In order to incentivize miners to continue to contribute processing power to any digital asset network, such network may either formally or informally transition from a set reward to transaction fees earned upon solving for a block. This transition could be accomplished either by miners independently electing to record in the blocks they solve only those transactions that include payment of a transaction fee or by the digital asset network adopting software upgrades that require the payment of a minimum transaction fee for all transactions. If transaction fees paid for digital asset transactions become too high, the marketplace may be reluctant to accept digital assets as a means of payment and existing users may be motivated to switch from one digital asset to another digital asset or back to fiat currency. Decreased use and demand for bitcoins or ether that we have accumulated may adversely affect their value and may adversely impact an investment in us.

 

We initiate legal proceedings against potentially infringing companies in the normal course of our business and we believe that extended litigation proceedings would be time-consuming and costly, which may adversely affect our financial condition and our ability to operate our business.

 

To monetize our patent assets, we historically have initiated legal proceedings against potential infringing companies, pursuant to which we may allege that such companies infringe on one or more of our patents. Our viability could be highly dependent on the cost and outcome of the litigation, and there is a risk that we may be unable to achieve the results we desire from such litigation, which failure would substantially harm our business. In addition, the defendants in the litigations are likely to be much larger than us and have substantially more resources than we do, which could make our litigation efforts more difficult and impact the duration of the litigation which would require us to devote our limited financial, managerial and other resources to support litigation that may be disproportionate to the anticipated recovery.

 

These legal proceedings may continue for several years and may require significant expenditures for legal fees, patent related costs, such as inter-parties review, and other expenses. Disputes regarding the assertion of patents and other intellectual property rights are highly complex and technical. Once initiated, we may be forced to litigate against others to enforce or defend our patent rights or to determine the validity and scope of other party’s patent rights. The defendants or other third parties involved in the lawsuits in which we are involved may allege defenses and/or file counterclaims or commence re-examination proceedings by patenting issuance authorities in an effort to avoid or limit liability and damages for patent infringement or declare our patents to be invalid or non-infringed. If such defenses or counterclaims are successful, they may preclude our ability to derive revenue from the patents we own. A negative outcome of any such litigation, or an outcome which affects one or more claims contained within any such litigation or invalidating any patents, could materially and adversely impact our business. Additionally, we anticipate that our legal fees and other expenses will be material and will negatively impact our financial condition and results of operations and may result in our inability to continue our business. We have incurred significant legal expenses in our patent litigation in the past that are liabilities of the Company and may be unable to settle or reduce these expenses, regardless of the outcome of our patent litigation or the inability to license or recover damages from our patents. These liabilities may lead to litigation or claims with respect to the payment or collection of legal expenses.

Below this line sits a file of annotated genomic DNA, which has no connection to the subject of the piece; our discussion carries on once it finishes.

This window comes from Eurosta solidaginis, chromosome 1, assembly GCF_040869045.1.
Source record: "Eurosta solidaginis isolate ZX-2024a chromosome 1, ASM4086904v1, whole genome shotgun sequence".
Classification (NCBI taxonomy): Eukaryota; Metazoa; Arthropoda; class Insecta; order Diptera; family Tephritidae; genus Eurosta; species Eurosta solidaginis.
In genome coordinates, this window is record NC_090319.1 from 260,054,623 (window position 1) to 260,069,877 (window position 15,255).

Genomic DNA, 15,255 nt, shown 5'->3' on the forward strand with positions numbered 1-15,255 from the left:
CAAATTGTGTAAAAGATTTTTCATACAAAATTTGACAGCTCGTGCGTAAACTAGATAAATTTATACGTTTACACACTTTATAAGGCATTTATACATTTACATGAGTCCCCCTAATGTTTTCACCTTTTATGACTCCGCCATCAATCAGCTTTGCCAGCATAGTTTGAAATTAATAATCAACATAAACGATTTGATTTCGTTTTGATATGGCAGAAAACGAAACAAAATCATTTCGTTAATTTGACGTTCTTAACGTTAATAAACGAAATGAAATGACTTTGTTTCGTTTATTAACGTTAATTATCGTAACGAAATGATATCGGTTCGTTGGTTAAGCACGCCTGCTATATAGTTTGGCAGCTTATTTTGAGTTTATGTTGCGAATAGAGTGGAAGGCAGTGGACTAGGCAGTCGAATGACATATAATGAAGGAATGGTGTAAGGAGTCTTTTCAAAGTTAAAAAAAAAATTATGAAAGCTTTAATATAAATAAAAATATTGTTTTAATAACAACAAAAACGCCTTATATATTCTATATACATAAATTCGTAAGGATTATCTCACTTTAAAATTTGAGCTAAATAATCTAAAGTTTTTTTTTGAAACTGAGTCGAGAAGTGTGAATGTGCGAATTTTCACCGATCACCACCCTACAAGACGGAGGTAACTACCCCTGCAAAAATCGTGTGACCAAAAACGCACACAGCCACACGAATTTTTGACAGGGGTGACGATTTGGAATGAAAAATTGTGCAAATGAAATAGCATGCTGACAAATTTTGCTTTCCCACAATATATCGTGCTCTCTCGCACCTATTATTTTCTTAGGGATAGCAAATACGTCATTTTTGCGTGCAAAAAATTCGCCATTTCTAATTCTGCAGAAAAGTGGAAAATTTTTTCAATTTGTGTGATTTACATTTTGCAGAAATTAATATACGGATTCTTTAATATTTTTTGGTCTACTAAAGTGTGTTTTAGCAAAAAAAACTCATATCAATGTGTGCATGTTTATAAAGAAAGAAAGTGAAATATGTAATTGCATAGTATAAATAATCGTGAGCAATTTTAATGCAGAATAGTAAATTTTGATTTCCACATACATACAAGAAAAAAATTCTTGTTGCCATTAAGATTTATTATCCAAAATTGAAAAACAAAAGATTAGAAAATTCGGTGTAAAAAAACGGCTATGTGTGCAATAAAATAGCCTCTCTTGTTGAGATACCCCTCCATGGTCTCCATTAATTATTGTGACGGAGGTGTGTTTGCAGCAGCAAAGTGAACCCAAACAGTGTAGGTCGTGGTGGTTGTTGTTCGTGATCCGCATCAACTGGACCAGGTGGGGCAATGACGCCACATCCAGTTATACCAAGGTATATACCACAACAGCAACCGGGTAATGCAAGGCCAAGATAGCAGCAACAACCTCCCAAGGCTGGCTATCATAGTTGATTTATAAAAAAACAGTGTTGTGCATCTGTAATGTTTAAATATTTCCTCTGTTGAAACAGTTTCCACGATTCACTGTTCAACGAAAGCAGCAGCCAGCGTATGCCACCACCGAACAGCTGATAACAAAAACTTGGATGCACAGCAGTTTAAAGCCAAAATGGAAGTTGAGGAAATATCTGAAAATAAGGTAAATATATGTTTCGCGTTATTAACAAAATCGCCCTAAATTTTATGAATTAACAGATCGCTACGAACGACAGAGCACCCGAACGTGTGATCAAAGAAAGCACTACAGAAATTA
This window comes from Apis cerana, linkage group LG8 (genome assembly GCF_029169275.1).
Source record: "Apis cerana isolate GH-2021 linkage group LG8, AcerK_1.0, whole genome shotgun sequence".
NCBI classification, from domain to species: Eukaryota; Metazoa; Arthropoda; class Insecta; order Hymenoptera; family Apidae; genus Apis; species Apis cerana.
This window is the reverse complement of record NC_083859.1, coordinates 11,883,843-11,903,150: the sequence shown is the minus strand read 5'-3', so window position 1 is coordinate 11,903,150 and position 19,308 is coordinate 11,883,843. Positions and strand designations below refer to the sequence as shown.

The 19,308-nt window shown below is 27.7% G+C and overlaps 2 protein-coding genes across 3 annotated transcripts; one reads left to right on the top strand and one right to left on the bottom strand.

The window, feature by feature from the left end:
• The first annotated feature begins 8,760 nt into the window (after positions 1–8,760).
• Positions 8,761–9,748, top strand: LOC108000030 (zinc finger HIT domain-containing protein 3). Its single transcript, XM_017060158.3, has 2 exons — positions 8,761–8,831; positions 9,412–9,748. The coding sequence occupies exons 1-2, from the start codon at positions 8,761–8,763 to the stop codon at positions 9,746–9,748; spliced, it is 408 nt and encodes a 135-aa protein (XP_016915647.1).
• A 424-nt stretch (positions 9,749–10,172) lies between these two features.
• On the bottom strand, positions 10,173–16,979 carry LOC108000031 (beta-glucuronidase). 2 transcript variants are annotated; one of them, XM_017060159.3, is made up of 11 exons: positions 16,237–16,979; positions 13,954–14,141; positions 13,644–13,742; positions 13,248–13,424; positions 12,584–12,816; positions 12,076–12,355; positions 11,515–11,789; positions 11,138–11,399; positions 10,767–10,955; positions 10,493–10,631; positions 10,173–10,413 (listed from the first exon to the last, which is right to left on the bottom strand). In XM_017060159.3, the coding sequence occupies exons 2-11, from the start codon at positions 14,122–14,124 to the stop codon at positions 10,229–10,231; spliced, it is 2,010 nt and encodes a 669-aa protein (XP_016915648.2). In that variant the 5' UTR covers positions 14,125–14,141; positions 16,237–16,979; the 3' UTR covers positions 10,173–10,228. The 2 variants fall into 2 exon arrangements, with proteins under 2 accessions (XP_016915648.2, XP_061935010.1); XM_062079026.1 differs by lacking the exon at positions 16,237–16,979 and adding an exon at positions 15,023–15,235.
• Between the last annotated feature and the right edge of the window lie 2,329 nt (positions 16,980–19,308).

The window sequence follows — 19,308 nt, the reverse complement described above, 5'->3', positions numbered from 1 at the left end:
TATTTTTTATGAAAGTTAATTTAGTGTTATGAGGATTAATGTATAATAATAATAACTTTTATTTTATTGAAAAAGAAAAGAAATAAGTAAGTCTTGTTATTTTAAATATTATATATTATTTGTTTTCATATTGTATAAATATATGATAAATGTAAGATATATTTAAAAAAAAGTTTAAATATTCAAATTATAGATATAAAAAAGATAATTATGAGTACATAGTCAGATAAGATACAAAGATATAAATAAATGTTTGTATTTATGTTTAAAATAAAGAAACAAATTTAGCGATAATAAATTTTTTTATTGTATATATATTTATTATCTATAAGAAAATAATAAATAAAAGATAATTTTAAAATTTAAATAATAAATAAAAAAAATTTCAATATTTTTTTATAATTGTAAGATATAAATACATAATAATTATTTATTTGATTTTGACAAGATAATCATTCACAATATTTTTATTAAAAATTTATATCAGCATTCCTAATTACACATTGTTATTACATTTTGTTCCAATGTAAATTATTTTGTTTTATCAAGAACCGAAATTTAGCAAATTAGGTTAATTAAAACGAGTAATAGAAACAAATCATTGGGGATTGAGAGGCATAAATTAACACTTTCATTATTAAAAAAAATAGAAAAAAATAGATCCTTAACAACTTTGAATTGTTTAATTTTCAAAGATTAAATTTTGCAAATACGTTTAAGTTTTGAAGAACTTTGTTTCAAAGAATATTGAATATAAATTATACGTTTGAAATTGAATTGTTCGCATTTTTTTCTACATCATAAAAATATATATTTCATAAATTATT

Variability in intellectual property laws may adversely affect our intellectual property position.

 

Intellectual property laws, and patent laws and regulations in particular, have been subject to significant variability either through administrative or legislative changes to such laws or regulations or changes or differences in judicial interpretation, and it is expected that such variability will continue to occur. Additionally, intellectual property laws and regulations differ among states, and countries. Variations in the patent laws and regulations or in interpretations of patent laws and regulations in the United States and other countries may diminish the value of our intellectual property and may change the impact of third-party intellectual property on us. Accordingly, we cannot predict the scope of patents that may be granted to us, the extent to which we will be able to enforce our patents against third parties, or the extent to which third parties may be able to enforce their patents against us.

 

We may seek to internally develop additional new inventions and intellectual property, which would take time and be costly. Moreover, the failure to obtain or maintain intellectual property rights for such inventions would lead to the loss of our investments in such activities.